Eddie Redmayne Discusses His GUARDIANS OF THE GALAXY And SPIDER-MAN Screen Tests

Discussing his role in Tom Hooper's Les Miserables, British actor Eddie Redmayne comments briefly on the recent news that he was being screen tested for the roles of 'Star-Lord' and 'Harry Osborn', and shares his thoughts on the comic book movie genre in general.

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By Josh Wilding - 12/25/2012
Talking to Collider to promote the release of Les Miserables, Eddie Redmayne was quizzed about the rumours that he was asked to screen test for the roles of 'Star-Lord' in Guardians of the Galaxy and 'Harry Osborn' in Marc Webb's The Amazing Spider-Man sequel. Frustratingly, as is so often the case, the actor avoids going into too much detail, but we do of course now know that Redmayne wasn't chosen to play 'Harry Osborn' (that role instead went to Chronicle's Dane DeHaan).

"I’ll tell you what’s interesting about it, is first it’s very flattering, but I don’t know it’s a bit like someone said in this interview earlier, "Did you know all the people you were auditioning against?" And I’m one of those people, I just quite like to keep my head down and put one foot in front of the other because I get affected by noise and the feeling of it. So I try not to look into that. And sometimes it’s true and sometime it’s not. It’s very flattering and I feel very privileged for the moments that are true, but I try not to look at it."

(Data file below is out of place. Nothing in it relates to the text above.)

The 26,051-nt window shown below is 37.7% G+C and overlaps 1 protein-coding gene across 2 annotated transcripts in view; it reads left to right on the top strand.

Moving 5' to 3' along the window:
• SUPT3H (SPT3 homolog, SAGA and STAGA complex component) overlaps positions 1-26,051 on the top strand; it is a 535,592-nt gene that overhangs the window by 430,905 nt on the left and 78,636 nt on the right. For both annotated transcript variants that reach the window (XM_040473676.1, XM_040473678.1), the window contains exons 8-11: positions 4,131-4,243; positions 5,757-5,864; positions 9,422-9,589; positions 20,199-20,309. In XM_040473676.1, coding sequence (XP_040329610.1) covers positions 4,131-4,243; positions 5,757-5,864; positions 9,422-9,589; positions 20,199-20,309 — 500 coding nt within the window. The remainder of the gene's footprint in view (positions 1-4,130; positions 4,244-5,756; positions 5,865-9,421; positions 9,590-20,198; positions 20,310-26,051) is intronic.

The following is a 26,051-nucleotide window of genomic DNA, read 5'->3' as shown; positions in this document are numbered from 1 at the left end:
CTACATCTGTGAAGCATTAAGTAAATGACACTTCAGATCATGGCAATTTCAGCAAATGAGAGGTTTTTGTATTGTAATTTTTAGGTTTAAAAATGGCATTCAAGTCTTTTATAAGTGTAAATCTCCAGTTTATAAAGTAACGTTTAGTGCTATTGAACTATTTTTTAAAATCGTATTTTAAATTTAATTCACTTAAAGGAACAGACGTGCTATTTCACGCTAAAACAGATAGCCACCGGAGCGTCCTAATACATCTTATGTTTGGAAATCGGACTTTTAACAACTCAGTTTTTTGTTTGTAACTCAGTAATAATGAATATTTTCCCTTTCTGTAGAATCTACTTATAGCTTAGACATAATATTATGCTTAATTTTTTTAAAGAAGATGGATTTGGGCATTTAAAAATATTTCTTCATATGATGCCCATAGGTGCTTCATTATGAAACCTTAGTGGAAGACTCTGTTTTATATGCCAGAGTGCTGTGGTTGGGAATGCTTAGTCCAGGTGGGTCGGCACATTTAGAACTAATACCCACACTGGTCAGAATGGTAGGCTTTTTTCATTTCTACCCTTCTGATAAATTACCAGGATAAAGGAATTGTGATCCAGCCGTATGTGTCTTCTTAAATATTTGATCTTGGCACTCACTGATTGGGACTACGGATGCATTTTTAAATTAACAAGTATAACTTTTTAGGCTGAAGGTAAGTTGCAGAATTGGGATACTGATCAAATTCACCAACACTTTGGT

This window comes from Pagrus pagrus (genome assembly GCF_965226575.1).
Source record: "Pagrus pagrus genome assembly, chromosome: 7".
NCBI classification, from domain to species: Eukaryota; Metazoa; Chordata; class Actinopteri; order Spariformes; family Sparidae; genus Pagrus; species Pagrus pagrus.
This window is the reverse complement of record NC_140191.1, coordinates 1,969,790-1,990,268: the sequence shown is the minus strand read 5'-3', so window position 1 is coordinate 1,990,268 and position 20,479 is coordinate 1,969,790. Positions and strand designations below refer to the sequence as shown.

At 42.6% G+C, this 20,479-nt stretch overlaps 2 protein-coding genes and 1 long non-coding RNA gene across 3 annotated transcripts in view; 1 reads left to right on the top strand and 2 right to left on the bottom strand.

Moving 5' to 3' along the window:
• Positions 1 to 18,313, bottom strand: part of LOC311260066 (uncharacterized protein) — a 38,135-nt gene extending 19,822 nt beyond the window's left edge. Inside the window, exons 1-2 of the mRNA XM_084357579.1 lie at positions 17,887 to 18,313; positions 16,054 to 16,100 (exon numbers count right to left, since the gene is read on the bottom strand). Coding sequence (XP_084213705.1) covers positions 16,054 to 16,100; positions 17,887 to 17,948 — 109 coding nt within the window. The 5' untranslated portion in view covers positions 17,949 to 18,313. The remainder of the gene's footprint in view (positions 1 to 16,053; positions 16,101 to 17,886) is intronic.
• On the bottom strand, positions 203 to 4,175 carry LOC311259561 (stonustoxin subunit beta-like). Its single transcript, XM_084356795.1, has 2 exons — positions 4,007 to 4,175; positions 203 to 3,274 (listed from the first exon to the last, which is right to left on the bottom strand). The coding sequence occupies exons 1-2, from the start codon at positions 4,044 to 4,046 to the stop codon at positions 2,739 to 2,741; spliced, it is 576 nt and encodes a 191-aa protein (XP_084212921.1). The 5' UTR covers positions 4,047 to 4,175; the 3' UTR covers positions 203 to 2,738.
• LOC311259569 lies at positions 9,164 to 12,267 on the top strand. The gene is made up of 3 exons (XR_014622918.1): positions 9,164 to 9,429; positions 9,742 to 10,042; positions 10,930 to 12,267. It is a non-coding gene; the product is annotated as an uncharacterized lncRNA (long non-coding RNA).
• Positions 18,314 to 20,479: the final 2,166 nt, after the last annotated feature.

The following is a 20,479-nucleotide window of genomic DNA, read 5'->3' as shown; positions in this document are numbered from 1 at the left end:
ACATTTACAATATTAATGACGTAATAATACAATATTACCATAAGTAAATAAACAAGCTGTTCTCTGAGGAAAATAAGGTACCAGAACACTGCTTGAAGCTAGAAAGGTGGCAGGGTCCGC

As for how he feels about the comic book movie genre, Redmayne revealed that he is fact a big fan and enjoyed each of this year's major releases.

"I go and see those films and the ones are good I absolutely love, and the ones that aren’t I don’t so much. But having seen things like Andrew and Emma’s performance in Spider-Man, you know it’s often that the scale of the pieces can make an audience think that there’s so much going on that you sort of forget that there are brilliant things being done by the actors in the middle of it. And same thing with The Avengers. And so you do go in from an actor’s point of view scrutinizing that. And I think through The Dark Knight Rises and all these other films there’s is a weightiness that is being given to these pieces now that, for me, is so much more extraordinary than when they felt more light."


Source: Collider
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